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Opinion: Raise age to legally buy tobacco to 25 years old

National non-smoking week will be observed the week of Jan. 17 with one of the stated goals being a smoke-free Canadian society. The toll of nicotine addiction continues to be significant. The annual death toll is staggering — about 6,000 British Columbians, about 40,000 Canadians and worldwide about six million. The Conference Board of Canada estimates the annual economic costs of smoking in Canada to be $11.4 billion.

Significant progress has been made in reducing the percentage of smokers, however, progress has stalled and has even reversed for 19 to 25 year olds. And yes, this is an addiction that targets our youth with 99 per cent of smokers starting to smoke before age 25, 90 per cent before age 19. Government regulations have assisted but more needs to be done.

Government should cease providing financial support to an industry that markets the glamour of smoking. In B.C. alone, the entertainment industry is provided with about $500 million in tax breaks while it continues to push the coolness of smoking to youth. Only entertainment that is free of smoking images should qualify for tax breaks.

Retailer compliance requires significant improvement. Health Canada reports that 28 per cent of minors buy tobacco directly from retailers. Fraser Health spends about $265,000 annually on compliance audits — clearly this is insufficient funding. However, why are health-care dollars spent on retailer compliance? Shouldn’t retailers, who profit from tobacco sales, pay for compliance audits? An annual retailer licence fee of $1,000 would generate about $6 million annually to fund increased compliance audits. Further, the government should implement a moratorium on new licences until retailers can demonstrate 100-per-cent compliance.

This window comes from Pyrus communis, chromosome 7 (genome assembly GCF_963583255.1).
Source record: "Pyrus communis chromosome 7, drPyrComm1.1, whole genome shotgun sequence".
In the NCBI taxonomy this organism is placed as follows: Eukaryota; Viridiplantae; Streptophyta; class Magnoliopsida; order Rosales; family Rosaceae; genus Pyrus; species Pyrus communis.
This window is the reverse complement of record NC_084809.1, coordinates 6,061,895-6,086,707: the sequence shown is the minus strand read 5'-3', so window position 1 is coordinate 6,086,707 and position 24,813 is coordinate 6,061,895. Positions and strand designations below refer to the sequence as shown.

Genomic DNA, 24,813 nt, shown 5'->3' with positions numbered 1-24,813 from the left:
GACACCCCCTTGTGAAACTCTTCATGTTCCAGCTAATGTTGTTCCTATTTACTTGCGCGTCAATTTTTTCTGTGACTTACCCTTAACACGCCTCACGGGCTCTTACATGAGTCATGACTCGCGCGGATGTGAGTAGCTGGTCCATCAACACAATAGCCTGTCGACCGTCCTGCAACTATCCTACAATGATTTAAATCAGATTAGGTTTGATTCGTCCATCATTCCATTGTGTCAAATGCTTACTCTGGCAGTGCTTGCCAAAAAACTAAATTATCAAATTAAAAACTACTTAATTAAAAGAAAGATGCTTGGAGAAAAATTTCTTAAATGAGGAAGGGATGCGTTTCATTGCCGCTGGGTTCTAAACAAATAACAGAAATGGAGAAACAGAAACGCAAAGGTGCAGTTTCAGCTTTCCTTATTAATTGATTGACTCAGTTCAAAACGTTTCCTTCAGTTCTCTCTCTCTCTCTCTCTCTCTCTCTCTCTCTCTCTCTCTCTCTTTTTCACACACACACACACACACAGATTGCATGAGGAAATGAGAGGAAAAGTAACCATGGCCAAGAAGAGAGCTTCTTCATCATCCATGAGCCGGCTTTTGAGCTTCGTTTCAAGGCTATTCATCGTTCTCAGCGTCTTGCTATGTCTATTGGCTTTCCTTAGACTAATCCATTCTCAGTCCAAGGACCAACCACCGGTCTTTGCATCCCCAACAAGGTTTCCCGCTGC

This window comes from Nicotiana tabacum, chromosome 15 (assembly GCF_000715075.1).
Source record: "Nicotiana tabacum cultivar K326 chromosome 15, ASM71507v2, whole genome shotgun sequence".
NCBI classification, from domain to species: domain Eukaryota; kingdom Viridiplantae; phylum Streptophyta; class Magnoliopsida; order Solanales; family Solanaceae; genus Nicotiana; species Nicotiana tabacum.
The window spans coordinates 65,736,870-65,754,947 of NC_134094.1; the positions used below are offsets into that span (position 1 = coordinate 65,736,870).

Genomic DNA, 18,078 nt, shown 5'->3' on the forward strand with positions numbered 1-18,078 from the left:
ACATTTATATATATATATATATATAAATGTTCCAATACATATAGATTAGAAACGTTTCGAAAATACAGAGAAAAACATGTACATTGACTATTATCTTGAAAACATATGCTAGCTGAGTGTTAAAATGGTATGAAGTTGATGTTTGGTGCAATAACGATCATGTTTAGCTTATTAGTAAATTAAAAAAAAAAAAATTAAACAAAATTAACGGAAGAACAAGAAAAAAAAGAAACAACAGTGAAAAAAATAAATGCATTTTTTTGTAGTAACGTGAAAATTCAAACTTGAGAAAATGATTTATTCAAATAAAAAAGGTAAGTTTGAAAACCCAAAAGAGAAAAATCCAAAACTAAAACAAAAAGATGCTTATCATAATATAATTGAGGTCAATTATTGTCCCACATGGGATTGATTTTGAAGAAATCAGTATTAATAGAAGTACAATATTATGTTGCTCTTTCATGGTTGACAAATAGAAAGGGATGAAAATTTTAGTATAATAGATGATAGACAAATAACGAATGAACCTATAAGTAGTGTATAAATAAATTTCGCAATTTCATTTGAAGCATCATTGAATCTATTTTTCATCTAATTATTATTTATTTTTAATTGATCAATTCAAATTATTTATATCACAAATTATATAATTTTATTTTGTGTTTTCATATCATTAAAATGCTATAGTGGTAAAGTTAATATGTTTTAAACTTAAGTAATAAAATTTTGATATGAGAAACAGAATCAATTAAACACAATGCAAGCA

Many health consequences of tobacco aren’t well understood by the public. For example, research has found that nicotine primes the developing brain of youth for addiction to other illicit substances. A 2012 U.S. study found that 87.9 per cent of 18 to 34 year olds who had ever used cocaine had smoked cigarettes before using cocaine.

The New England Journal of Medicine published a Sept. 4, 2014, study, by Dr. Eric Kandel and Dr. Denise Kandel. They found that “nicotine acts as a gateway drug on the brain, and this effect is likely to occur whether the exposure is from smoking tobacco, passive tobacco smoke or e-cigarettes. More effective prevention programs need to be developed for all products that contain nicotine, especially those targeting young people. Our data suggests that effective interventions would not only prevent smoking and its negative health consequences, but also decrease the risk of progressing to illicit drug use and addiction.” Given the recent spike in drug-overdose deaths, protecting our youth from nicotine addiction has increased urgency.

So what is the medically appropriate age to legally buy tobacco if we want to achieve a smoke-free society? Quite simply it’s 25. The empirical evidence is clear, only one per cent of smokers start smoking after age 25. Why the dramatic drop-off at that age? Dr. Frances Jensen answers that question in her book, “The Teenage Brain” — the rational part of young brains isn’t fully developed until age 25 or so — a conclusion supported by other researchers. And for those minors who are unable to purchase directly from retailers, their source of tobacco are friends who are old enough to buy tobacco (and in most cases are under age 25).

The evidence is clear, the war on tobacco isn’t yet won.

Art Van Pelt is a former food-retailing executive and the founder of Susan’s Battle, a family advocacy group seeking government action to better protect youth from nicotine addiction. A teenage smoker, Susan smoked for 20 years. At the time of her lung-cancer diagnosis Susan had been smoke-free for 23 years. Susan passed away seven weeks after her initial diagnosis of Stage 4, non-small-cell lung cancer at age 58. Former smokers never reduce their risk of lung cancer to that of a never smoker.

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